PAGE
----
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News Invites 800 Artists to Sell on Its Site

JULY 24, 2008--CHICAGO--The most recently launched internet marketplace, will invite eight-hundred, pre-qualified artists to sell their work on the art gallery's website.

Site owners and operators, Brian Walker and Renee Castelluzzo conducted an exhaustive search for artists whose work will appeal to their target audience of art buyers and interior design professionals.

The business partners began their search for artists at art shows and exhibitions, and then turned to the internet where they viewed thousands of individual artists' websites to check credentials, read career profiles and to see the work.

"We probably looked at over ten-thousand artist websites over the past six months," said Castelluzzo who will focus on marketing the artwork to buyers.

"We're not limiting our choices to juried artists, or to artists with advanced art degrees. We're totally focused on the artwork and not necessarily concerned with credentials and awards, although we want to make sure that we’re inviting serious artists to sell on our site."

She added that artist credentials and awards are helpful in that they explain why an artist's work is popular, but the style and quality of the artwork is what really matters. The website sells original and limited edition wall art, fine art photography and one-of-a-kind art objects suitable for display inside and around homes and offices.

"It's not much different than stocking a retail store," said Walker whose main focus is artist relations. "We need to build an inventory of artworks that are of a certain quality and style, but we need to also offer buyers a wide range of price points."

This is the reason why is inviting artists at a wide range of career levels. Their invitation list includes student and starting artists whose work might sell for under $100, as well as mature, gallery represented artists whose work sells for thousands of dollars.

According to the two marketers, the price isn't as important as the product because people are looking for value. "It's really a combination of the two," said Castelluzzo, "quality and price equal value and that's what makes a sale."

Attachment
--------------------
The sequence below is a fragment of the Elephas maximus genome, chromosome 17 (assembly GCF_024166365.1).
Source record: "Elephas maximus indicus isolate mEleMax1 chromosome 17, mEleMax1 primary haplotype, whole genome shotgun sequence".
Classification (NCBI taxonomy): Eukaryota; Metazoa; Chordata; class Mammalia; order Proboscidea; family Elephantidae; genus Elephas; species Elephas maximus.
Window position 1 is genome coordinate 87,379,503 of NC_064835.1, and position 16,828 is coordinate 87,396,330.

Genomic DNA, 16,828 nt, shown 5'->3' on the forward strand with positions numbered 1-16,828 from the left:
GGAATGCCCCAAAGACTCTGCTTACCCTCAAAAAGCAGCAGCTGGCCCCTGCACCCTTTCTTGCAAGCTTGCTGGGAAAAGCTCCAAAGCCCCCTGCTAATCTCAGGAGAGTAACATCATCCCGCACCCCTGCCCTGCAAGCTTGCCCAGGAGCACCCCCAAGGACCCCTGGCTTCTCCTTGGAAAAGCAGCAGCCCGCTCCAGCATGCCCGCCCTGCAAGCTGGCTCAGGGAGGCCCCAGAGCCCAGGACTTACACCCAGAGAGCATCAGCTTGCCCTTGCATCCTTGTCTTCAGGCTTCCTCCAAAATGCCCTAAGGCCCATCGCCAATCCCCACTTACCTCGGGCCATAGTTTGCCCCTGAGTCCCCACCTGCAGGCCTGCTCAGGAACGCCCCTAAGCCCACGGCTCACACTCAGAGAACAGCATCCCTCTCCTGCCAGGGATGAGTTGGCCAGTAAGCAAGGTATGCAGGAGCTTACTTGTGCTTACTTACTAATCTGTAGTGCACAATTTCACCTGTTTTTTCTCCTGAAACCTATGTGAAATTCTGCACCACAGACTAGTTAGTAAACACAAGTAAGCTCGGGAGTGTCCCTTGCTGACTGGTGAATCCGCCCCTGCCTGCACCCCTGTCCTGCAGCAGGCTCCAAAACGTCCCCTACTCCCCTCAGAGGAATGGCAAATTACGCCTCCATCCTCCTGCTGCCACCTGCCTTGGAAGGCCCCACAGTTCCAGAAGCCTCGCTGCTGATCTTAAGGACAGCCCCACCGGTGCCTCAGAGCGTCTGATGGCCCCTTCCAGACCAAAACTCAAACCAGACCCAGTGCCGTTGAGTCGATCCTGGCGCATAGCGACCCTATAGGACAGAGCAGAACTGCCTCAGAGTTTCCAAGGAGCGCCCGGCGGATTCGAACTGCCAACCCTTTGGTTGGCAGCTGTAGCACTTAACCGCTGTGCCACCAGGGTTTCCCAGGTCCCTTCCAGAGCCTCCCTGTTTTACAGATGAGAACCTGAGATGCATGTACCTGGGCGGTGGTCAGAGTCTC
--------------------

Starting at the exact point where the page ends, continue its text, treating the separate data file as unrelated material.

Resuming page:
She explains that because art isn't a commodity the price is totally subjective, "So people need a way to understand its value. Buyers first need to love the artwork, and then they need to feel good about the asking price."

An artist's training and experience can factor into perceived value according to Castelluzzo, who adds "If it's a new artist and the work is wonderful, it could be seen as a bargain, but if it is perceived to be over priced, no matter what the artist's credentials, it's not going to sell."

Walker has the difficult job of turning down artists when their work doesn't fit the website's merchandising focus. He explains that they are not being art critics because, "much of the artwork we see is amazing, but it just won't appeal to our audience. And, if the price is in the stratosphere, people will admire it, but they won't buy it."

He added that, "Same goes for art objects and paintings that are low priced. They would sell at a craft fair or local art show, but aren't the right fit for" This is why Walker prefers to screen the artwork and invite artists to join the site rather than have to turn artists away.

What's odd about the invitations to artists is that is not a free website. Artists are being invited to join and pay from $59 to $99 per year for the privilege of selling their work on the website (similar to an invitational art show).

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